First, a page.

Introduction: Animatronic Fire Breathing Paper Dragon

About: Just an average guy. husband, father of four, grandpa, civil engineer turned cabinetmaker, jack of all trades master of a few. Enjoys, golf, curling, woodworking, creativity & making things.

Animatronics have interested me since I was a kid, and because paper can be easily transformed into so many things, It makes a great medium to create these mechanical wonders.

I've had this idea floating around in my head for some time. It just took me quite awhile to figure out how to get the gears to work in order to make a paper dragon, move, fly and breathe fire all at the same time. Well, turns out that was the easy part, crafting the paper dragon itself turned out to be the real challenge. I finally did it and I hope you enjoy this Instructable!

Please keep in mind that for the most part I made this up as I went along! I'm going to try my best to explain my process, following the photos will give you a clearer understanding. If you have any questions please feel free to ask me in your comments.


  • card stock for the body and head ( a dark green file folder )
  • heavy cardboard for the gears and bearing supports ( old Purdy's chocolate box )
  • orange kite paper for the wings and horns
  • black writing paper for the bearings, wings, rods and tubes
  • colored paper for the fire and eyes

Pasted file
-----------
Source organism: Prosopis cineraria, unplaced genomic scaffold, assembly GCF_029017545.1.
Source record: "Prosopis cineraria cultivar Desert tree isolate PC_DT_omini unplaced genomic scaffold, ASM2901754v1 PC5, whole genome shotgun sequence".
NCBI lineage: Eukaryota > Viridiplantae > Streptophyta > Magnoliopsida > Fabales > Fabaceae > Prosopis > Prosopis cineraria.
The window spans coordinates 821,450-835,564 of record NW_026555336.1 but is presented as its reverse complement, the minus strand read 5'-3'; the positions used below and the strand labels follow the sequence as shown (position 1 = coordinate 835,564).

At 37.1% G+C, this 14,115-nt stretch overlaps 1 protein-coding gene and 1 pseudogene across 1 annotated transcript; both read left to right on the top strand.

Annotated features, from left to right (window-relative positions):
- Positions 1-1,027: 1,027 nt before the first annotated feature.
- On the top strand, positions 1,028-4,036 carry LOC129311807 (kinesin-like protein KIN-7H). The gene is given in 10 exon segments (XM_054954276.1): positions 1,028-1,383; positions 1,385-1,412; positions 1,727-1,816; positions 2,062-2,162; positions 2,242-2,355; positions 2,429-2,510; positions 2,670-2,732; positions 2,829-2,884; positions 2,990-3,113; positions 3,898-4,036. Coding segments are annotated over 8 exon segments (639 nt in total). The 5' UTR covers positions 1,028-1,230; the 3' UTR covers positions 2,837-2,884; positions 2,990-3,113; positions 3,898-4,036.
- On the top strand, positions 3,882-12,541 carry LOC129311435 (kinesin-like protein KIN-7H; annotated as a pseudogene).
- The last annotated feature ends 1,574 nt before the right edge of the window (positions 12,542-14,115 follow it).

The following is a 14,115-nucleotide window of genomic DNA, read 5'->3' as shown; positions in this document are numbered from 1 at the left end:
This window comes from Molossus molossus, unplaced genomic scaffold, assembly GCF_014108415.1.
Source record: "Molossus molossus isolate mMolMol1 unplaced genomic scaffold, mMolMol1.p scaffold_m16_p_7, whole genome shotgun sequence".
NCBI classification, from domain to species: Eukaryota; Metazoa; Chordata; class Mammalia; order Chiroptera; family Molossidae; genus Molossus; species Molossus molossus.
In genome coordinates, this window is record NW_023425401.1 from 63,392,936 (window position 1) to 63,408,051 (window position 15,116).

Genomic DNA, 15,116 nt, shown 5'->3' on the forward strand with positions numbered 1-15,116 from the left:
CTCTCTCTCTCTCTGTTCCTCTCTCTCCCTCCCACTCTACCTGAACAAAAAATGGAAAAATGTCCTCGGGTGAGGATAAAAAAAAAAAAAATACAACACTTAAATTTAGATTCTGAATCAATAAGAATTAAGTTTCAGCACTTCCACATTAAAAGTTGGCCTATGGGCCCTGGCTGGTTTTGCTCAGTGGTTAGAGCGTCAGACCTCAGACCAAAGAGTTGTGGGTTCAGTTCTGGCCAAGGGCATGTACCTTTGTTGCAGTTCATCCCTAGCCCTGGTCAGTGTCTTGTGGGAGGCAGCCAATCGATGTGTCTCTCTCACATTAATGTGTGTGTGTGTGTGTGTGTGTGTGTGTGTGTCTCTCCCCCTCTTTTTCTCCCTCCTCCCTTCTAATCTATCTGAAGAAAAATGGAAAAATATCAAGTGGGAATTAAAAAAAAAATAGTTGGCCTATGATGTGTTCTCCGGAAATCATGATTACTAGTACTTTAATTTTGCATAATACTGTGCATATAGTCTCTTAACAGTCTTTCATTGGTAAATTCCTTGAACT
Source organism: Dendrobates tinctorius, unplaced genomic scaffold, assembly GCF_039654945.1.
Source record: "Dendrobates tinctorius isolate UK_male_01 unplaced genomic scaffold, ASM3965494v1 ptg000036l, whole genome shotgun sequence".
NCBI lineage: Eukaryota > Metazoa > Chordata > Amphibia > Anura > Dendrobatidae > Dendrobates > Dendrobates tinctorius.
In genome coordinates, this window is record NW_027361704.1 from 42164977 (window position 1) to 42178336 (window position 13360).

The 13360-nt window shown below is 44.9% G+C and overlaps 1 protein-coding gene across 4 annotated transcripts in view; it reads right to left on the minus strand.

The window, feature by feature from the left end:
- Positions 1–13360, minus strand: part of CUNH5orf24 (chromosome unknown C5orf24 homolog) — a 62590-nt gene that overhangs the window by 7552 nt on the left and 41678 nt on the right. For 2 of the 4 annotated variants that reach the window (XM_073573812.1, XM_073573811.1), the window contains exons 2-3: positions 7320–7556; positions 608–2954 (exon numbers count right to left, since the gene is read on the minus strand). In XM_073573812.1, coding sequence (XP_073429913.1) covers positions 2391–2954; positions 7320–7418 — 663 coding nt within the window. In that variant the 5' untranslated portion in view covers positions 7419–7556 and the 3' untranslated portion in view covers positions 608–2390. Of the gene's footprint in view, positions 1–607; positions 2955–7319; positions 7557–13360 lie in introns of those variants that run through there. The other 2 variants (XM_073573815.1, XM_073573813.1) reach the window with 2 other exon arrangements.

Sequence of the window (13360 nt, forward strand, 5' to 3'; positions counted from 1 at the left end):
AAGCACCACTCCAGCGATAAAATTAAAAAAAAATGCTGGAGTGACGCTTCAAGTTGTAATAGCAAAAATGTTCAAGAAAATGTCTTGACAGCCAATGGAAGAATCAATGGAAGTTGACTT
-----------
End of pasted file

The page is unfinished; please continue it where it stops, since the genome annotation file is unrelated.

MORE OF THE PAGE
• bamboo skewers for the rods wing rods
  • small piece of rubber coated wire with the wire removed (rubber tubing ) for connecting bamboo skewers together ( universal joints )
  • bamboo toothpicks for the gears
  • white glue
  • two 12'' long zap straps for the fire and tail
  • two part spray activated crazy glue
  • cotton cord for the spine of the dragon and drive gear
  • small spring paper clips
  • small piece of wood for the base
  • tools, olfa knife, compass, compass point, 1/16'' hole punch, sandpaper, black felt marker
  • patience and a lot time on your hands!!!

Step 1: Head

Draw out the head on the back of the cardstock, cut along the redlines and use something to crease the cardboard along the black lines ( I used a dull screw driver and a straight edge ).

Fold the cardboard along the lines and glue the two tabs at the back of the head to hold the shape.

Repeat the same procedure for the jaw. Cut a hole in the back of the jaw tab and the back of the head to allow a black tube for the fire to pass thru. Glue the jaw and head together.

Note: In step 3 I will show how the black tube and bearings are made.

Step 2: Body

For tail section of the body use the same card stock as the head ( legal size file folder ) . Lay out as per ( pic #1 ) using a compass, 7/8'' spacing and a 6 1/8'' radius. Cut your card stock into the curved strips, then starting with the smallest one fold around a pencil and glue the ends together.

Glue the next one around the first one but be careful to only glue where the two pieces do not overlap repeat the steps until you have them all glued. Now on each piece you can cut the splines on the back as per photos.

Repeat the whole process for the neck section but start with the larger piece first and work your way to the smallest.